Letter regarding challenges to The Golden Compass in Winchester, KY
Site-Based Decision Making (SBDM) Council Members
c/o Principal Luke Wright & Susan Mitmesser
Conkwright Middle School
360 Mt. Sterling Rd.
Winchester, KY 40391
October 29, 2007
Dear Members of the SBDM Council:
We write to oppose efforts to remove the book, The Golden Compass by Philip Pullman, from Conkwright Middle School’s 6th grade Language Arts curriculum. We understand that the book has been challenged by concerned parents and local Christian leaders because they believe it is anti-Christian. We also understand that a committee of parents and teachers who reviewed the book has recommended that it be kept a part of the curriculum and that you are meeting on November 8th to make a decision whether or not to follow its recommendation.
The Golden Compass is a popular and well-respected book. It has won the Carnegie Medal for children’s literature, the Guardian Fiction Prize, and it is one of the Top Ten Best Books for Young Adults listed by the American Library Association. Furthermore, according to a report in your local paper, The Winchester Sun, the book is currently in “high-demand in Conkwright’s library.” The book is clearly exciting young readers from your community. We urge you to encourage this impulse to read and keep the book in the classroom.
The task of selecting readings for the curriculum properly belongs to professional educators. Parents may be equipped to make choices for their own children but, no matter how well-intentioned, they simply are not equipped to make decisions that address the needs of the entire student body. Without questioning the sincerity of those seeking removal of the books, their views are not shared by all, and they have no right to impose those views on others or to demand that the educational program reflect their personal preferences.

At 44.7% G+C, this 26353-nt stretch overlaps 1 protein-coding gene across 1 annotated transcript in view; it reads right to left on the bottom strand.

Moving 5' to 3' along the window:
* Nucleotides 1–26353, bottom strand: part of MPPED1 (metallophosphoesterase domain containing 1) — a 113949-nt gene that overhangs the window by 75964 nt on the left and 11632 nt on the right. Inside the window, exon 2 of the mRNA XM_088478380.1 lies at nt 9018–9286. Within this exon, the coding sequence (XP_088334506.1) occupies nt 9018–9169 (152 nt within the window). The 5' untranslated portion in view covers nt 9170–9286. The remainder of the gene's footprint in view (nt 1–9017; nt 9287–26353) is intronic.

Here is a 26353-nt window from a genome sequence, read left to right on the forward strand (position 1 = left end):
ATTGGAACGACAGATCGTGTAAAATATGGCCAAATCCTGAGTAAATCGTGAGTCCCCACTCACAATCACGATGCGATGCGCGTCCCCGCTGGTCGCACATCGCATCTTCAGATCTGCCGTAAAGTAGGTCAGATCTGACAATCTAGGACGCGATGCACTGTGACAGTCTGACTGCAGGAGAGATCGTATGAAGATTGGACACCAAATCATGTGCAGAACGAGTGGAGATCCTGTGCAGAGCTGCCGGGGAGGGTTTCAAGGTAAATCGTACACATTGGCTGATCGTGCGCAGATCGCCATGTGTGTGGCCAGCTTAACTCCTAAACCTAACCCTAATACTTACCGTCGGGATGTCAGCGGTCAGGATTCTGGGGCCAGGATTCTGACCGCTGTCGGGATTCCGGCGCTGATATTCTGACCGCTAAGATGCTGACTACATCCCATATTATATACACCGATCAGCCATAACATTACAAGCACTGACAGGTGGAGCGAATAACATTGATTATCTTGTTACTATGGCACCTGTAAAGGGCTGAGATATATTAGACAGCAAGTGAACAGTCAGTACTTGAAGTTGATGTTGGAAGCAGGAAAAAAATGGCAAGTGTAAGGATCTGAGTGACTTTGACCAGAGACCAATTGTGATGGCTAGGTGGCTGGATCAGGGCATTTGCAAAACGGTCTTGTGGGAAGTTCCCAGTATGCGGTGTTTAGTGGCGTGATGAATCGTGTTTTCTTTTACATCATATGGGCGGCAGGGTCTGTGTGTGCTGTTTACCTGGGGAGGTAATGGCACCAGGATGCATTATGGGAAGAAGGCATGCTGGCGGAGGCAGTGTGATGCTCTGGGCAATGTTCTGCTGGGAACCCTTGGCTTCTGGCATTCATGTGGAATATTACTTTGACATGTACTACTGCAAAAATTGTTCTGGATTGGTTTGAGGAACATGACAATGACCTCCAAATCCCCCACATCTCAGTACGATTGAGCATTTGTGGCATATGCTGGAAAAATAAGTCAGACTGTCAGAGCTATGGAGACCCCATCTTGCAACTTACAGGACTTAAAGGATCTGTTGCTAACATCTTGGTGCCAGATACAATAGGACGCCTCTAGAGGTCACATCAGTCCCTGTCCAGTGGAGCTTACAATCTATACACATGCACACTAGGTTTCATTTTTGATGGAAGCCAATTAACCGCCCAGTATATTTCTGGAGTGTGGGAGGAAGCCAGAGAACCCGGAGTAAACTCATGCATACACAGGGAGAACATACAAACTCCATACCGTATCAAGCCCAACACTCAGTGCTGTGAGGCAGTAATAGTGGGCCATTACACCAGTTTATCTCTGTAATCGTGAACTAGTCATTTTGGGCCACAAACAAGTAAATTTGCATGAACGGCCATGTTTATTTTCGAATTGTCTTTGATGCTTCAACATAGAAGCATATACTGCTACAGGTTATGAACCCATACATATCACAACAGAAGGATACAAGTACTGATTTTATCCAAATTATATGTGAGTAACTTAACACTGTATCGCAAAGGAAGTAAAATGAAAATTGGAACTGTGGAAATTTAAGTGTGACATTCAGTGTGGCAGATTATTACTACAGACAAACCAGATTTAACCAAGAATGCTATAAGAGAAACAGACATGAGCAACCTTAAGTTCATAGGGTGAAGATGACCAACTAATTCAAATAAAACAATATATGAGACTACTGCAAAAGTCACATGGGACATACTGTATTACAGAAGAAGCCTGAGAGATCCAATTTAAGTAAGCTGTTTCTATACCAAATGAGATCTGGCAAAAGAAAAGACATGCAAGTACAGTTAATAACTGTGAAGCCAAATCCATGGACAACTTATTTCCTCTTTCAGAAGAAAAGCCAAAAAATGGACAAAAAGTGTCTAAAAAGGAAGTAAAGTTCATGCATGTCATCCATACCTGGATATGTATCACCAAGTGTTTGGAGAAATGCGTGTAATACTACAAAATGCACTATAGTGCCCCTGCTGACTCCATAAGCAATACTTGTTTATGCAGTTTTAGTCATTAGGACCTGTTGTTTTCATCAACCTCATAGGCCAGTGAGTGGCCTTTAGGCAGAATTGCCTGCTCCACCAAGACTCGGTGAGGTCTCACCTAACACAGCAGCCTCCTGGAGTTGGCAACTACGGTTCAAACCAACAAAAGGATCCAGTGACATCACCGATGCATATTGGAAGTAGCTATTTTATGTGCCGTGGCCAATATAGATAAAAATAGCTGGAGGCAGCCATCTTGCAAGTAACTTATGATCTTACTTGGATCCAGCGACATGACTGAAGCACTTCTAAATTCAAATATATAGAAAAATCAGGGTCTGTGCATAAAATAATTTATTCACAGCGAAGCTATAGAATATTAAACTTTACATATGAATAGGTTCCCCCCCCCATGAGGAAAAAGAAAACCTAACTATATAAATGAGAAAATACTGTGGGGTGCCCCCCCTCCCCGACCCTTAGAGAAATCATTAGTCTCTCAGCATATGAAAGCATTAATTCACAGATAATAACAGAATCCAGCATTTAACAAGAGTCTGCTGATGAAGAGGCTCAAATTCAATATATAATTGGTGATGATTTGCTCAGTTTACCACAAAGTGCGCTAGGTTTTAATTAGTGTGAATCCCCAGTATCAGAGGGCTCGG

As many courts have observed, public schools have the obligation to "administer school curricula responsive to the overall educational needs of the community and its children." Leebaert v. Harrington, 332 F.3d 134, 141 (2d Cir. 2003). Thus, no parent has the right "to tell a public school what his or her child will and will not be taught." Id. Any other rule would put schools in the untenable position of having "to cater a curriculum for each student whose parents had genuine moral disagreements with the school’s choice of subject matter." Brown v. Hot, Sexy and Safer Productions, Inc., 68 F.3d 525, 534 (1st Cir. 1995), cert. denied, 516 U.S. 1159 (1996). See also Swanson v. Guthrie Indep. School Dist., 135 F.3d 694, 699 (10th Cir. 1998); Littlefield v. Forney Indep. School, 268 F.3d 275, 291 (5th Cir. 2001).
The practical effect of acceding to any parent’s request to censor materials will be to invite others to demand changes in the curriculum to reflect their beliefs and to leave school officials vulnerable to multiple, possibly conflicting, demands. The most satisfactory way of handling situations in which a parent or student objects to a particular assignment is to offer the opportunity to request an alternative assignment, which we understand the school has done. This addresses the concerns of those who seek to limit their exposure to certain words and ideas, without infringing the rights of the many others who are eager for a more inclusive and expansive education.
We strongly urge you to keep this book in the curriculum and stand by the principle that is so essential to individual freedom, democracy, and a good education: the right to read, inquire, question, and think for ourselves.
If we can be of assistance in this matter, please do not hesitate to call us.
|Joan Bertin||Chris Finan|
|National Coalition Against Censorship||American Booksellers Foundation for Free Expression|